It's the simple fact that you can make your own nut butter.  Yes, you, sitting there; you can do it.  With all those years you passed grocery store aisles thinking some far away factory could be the only one to provide you with your nutty fix, you now know it can come from your own home.  

What's even better about making it yourself is that you have full control over both the quality and creativity of the final product.  All of those jars that have ingredients like corn syrup, thickening agents, and extra oil?  There's just no need for them.  On the simplest level, all you really need is your desired nut.  That's it.  You put a whole bunch of them in a food processor, turn it on, and within 5 minutes you'll find yourself hovered over the bowl unable to cease licking the warm, freshly churned nut butter from your spatula (not that I'm speaking from experience or anything...).  Then add what you like.  Salt, honey, coconut, a combination of nuts, brown sugar, vanilla, cinnamon, chocolate, flaxmeal, cayenne name it!  And, of course, don't forget to add that dash of gratitude you now have after being awakened to such a gift as freshly homemade nut butter.

Homemade Nut Butter

Okay, a few more helpful facts before you get started:

- I like to use either all roasted nuts or part roasted and part raw.  The roasting process brings out the nuts' natural oils which makes churning easier, and also lends that tasty roasted flavor.  My go-to combination is a 2:1:1 ratio of peanuts to almonds and walnuts. 

- A food processor really is the key tool here.  It's powerful enough to fully demolish the nuts to create that creamy spread for your ideal PB&J.  You may be able to use a blender, but make sure it's a quality one that packs a lot of punch.  Don't be deterred if you don't have a food processor - you can certainly test it in your blender and see how it goes.  In my opinion a food processor is an absolutely worthwhile purchase with all of the other applications you can use it for (pesto! hummus! bread dough! frosting! I could go on!) Or, go bug a friend who knows all of this and therefore has one.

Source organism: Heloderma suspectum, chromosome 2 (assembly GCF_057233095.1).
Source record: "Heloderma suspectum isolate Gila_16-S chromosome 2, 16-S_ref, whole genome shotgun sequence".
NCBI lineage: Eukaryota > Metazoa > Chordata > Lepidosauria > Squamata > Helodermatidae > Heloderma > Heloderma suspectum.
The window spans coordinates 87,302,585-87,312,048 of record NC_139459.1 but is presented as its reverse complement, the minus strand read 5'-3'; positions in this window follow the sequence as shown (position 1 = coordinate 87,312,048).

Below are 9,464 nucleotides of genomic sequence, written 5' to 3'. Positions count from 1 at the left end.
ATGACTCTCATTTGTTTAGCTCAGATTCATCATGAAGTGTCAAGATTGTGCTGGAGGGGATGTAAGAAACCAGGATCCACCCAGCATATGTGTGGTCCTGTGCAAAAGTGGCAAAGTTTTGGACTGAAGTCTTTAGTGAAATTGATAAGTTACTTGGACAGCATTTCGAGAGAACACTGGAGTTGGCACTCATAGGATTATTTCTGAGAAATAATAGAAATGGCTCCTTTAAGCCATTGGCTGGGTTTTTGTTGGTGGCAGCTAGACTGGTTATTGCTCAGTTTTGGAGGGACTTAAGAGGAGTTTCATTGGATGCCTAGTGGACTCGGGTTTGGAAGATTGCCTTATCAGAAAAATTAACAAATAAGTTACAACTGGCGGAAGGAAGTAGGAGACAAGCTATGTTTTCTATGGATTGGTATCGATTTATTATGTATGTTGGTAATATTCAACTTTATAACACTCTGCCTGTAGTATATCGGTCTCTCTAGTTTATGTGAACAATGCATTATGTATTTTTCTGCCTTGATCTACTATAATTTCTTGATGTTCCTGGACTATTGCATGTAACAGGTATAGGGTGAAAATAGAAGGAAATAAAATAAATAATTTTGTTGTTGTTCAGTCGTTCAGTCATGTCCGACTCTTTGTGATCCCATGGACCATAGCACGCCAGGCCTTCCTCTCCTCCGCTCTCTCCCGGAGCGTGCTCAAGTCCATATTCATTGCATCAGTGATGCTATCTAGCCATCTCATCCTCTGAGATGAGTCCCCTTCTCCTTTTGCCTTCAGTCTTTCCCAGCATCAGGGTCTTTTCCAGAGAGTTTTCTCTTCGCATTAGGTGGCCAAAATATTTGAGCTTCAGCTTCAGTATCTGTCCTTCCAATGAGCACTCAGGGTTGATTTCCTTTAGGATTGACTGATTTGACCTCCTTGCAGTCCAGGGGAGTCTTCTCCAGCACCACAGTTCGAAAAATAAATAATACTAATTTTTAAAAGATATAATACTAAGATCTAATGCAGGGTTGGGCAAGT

- Be patient with the process.  Don't freak out after 2 minutes and your nut butter looks dry and chunky.  Have the machine running for at least five full minutes and you'll see the transformation unfold.  I usually like to watch the bowl like a small broadway show; the thrilling plot of how the big mass of chopped nuts all of a sudden starts swirling around the bowl as it surrenders to become a silky spread.  You could also do a chore in the meantime.  Personally I've come to like hula-hooping and watching it churn simultaneously.

- Store the nut butter in a tightly covered tupperware container in the fridge.  The natural oils will keep better in there than on a shelf.


- Around 4 cups of your favorite nut or combination of nuts.  Use more if you want more.  Use less if you want less.

- Any additional flavors or spices you feel like eating with your nut butter


- Place nuts in food processor

- Turn food processor on

- Wait five minutes.  (if you feel the urge to scrape down the sides with a spatula, go ahead)

- Enjoy watching the churning process, or go do your 5 minute chore, or do both at the same time

- Open food processor and smell the warm nuttiness wafting into your nose.  Don't resist tasting.

- Add your other ingredients if applicable (a pinch of salt does wonders at the very least)

- Mix them all together

- Taste again

- And again

- And again

- And again...


A perfect pair.  Test out your next batch of Banana Mash with your new nut butter.  
You wont turn back!